Hispanic smartphone owners who use their devices to help them shop in brick-and-mortar venues (“Hispanic mobile shoppers”) like to have company when they do so, finds Sensis and White Horse [download page] in an April 2012 report. Almost 7 in 10 respondents to the survey said they prefer to shop with family members or friends when buying expensive items, while about half said they prefer to have companions when purchasing everyday items. The report suggests that retailers could leverage this behavior to their advantage by sponsoring mobile experiences that are focused on social rather than individual use.
Hispanic mobile shoppers who like to bring companions with them on trips for expensive items primarily want them there for helpful advice (47.1%), as well as to share in the purchase approval (19.3%). These shoppers are relatively less inspired by the increased fun of the experience (11.7%), spending more time together (10.8%), and getting more done together (10.5%).
By contrast, Hispanic mobile shoppers who like social experiences when shopping for everyday items are just as likely to say like spending time with friends and family (23.3%) as getting helpful advice (24.5%). Getting more done with the help (19.8%) is also relatively more important to these shoppers.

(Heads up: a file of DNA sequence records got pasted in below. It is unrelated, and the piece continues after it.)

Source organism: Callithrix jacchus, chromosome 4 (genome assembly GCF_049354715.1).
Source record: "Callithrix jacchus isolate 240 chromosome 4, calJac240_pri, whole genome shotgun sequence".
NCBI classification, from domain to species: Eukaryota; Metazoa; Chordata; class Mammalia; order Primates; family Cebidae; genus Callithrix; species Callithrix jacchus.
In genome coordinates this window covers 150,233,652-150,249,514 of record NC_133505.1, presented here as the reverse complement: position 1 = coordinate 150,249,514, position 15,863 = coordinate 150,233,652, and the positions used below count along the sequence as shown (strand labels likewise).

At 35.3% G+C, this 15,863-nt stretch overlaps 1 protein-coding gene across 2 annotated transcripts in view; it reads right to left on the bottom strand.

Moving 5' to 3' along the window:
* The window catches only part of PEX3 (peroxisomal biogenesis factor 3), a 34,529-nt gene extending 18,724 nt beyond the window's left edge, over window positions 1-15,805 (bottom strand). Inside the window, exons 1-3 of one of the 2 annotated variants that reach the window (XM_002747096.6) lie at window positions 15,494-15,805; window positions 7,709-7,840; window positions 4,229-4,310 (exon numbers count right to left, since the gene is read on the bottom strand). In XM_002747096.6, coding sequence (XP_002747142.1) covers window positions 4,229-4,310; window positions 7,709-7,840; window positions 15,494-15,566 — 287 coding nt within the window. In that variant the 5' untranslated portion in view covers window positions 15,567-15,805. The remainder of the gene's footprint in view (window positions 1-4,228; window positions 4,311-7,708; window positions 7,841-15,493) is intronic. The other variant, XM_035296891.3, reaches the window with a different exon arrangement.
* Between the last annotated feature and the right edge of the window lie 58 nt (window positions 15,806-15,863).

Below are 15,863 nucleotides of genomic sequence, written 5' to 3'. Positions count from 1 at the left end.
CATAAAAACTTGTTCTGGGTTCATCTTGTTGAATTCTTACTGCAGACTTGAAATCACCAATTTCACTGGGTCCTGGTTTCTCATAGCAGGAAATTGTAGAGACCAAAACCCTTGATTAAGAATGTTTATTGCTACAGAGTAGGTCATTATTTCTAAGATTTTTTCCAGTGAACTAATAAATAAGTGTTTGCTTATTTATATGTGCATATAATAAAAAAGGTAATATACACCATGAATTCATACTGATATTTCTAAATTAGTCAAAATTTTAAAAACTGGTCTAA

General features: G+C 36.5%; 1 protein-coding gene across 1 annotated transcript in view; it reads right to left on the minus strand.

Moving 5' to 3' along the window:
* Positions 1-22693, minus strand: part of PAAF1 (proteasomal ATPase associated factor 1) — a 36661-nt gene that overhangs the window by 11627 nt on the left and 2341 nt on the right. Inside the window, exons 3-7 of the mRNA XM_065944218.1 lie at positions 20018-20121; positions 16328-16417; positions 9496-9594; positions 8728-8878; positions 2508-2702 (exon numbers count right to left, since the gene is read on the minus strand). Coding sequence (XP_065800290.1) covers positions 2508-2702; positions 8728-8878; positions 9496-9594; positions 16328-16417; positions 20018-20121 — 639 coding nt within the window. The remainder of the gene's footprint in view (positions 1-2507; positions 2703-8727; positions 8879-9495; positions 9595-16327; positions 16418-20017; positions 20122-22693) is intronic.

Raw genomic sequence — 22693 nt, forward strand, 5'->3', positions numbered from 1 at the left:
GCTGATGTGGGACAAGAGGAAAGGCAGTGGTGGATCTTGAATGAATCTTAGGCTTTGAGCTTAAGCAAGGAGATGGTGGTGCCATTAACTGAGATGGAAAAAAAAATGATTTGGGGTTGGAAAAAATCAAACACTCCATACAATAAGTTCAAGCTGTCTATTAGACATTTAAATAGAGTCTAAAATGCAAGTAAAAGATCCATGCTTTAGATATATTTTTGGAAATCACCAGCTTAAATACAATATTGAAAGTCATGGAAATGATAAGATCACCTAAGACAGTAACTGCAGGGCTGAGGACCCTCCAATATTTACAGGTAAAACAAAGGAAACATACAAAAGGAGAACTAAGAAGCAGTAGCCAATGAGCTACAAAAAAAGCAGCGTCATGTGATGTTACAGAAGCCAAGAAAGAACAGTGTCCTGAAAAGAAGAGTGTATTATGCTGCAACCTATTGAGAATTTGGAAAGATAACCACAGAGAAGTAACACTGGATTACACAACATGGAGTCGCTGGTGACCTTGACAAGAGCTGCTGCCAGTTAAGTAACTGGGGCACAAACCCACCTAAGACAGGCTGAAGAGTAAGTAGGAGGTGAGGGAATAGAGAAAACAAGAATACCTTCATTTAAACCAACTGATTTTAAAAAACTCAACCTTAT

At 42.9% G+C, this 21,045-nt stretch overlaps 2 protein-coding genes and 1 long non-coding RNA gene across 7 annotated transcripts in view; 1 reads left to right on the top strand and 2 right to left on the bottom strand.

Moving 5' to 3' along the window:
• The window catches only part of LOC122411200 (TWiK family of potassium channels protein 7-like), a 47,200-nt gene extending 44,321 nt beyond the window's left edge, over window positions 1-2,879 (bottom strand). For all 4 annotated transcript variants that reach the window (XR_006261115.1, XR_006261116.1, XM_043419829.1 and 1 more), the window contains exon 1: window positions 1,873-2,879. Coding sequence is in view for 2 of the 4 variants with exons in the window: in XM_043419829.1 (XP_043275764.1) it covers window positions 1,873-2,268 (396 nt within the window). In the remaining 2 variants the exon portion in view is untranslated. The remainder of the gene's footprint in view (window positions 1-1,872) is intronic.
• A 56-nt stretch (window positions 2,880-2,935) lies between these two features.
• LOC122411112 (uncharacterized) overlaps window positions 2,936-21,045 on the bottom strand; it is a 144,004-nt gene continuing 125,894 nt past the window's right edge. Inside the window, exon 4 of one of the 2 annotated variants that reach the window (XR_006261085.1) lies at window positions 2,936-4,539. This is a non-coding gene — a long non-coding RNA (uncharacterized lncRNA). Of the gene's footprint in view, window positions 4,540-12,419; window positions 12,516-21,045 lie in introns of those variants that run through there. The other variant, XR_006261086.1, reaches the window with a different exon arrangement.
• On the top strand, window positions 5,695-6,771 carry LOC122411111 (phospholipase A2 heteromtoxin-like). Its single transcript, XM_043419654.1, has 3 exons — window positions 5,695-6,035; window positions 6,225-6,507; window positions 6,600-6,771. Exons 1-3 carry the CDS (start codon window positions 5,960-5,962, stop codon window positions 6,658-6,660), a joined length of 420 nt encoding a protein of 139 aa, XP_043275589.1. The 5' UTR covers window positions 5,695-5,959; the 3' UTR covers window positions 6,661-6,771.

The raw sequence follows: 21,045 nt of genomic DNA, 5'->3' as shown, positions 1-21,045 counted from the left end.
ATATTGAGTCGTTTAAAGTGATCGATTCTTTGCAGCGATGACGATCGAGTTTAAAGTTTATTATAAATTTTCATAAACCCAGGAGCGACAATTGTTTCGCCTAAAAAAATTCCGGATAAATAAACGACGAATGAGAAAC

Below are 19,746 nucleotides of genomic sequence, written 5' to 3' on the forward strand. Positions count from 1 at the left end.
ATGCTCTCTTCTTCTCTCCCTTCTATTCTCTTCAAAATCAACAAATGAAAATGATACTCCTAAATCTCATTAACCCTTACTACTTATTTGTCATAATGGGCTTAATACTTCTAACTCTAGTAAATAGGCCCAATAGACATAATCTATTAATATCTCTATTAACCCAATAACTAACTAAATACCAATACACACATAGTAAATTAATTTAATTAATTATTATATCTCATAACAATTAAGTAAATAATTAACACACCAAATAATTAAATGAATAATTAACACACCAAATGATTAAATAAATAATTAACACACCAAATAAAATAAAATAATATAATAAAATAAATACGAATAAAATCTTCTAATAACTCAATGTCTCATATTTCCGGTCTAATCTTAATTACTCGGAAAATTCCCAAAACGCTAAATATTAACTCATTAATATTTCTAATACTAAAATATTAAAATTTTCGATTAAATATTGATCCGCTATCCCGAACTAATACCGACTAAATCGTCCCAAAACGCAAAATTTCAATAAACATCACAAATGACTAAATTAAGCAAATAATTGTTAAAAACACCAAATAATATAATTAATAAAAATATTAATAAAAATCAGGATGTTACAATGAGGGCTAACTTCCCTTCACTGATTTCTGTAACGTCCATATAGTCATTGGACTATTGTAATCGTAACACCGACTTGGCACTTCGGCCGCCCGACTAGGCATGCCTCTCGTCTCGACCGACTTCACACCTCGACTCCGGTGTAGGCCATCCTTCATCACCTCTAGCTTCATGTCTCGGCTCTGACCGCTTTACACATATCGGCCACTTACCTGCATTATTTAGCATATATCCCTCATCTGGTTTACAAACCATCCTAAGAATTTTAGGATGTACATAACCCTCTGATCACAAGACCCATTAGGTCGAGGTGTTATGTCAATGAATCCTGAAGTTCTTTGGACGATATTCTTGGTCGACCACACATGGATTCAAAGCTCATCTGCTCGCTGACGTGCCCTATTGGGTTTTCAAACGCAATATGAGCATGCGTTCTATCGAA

The majority of both groups say their preferred companion is a spouse or significant other.
Data from the “Hispanic In-Store Mobile Experience” indicates that Hispanic mobile shoppers are more likely than general market mobile customers to perform a wide range of in-store mobile activities, including visiting the website of the store, looking up the store’s specials or sales, scanning a product barcode/QR code, using a coupon delivered on their smartphone, and using the retail store’s own mobile app. This may be a reflection of an overall greater affinity for mobile commerce: according to a March 2012 report from the Federal Reserve, Hispanic users represent a disproportionately high rate of adoption of mobile banking and payments.
Interestingly, though, Hispanic mobile shoppers are far less likely than the general market average to search for product reviews or recommendations (38% vs. 68%). This may be partly due to a reliance on their companions for advice, though the report suggests that it is mostly derived from a difference in attitudes and values.
About the Data: The White Horse/Sensis report is based in qualitative and quantitative research performed in late 2011. The survey data is based on a nationwide quantitative survey of 500 Hispanic smartphone owners who use their mobile devices to help them shop in brick-and-mortar venues.
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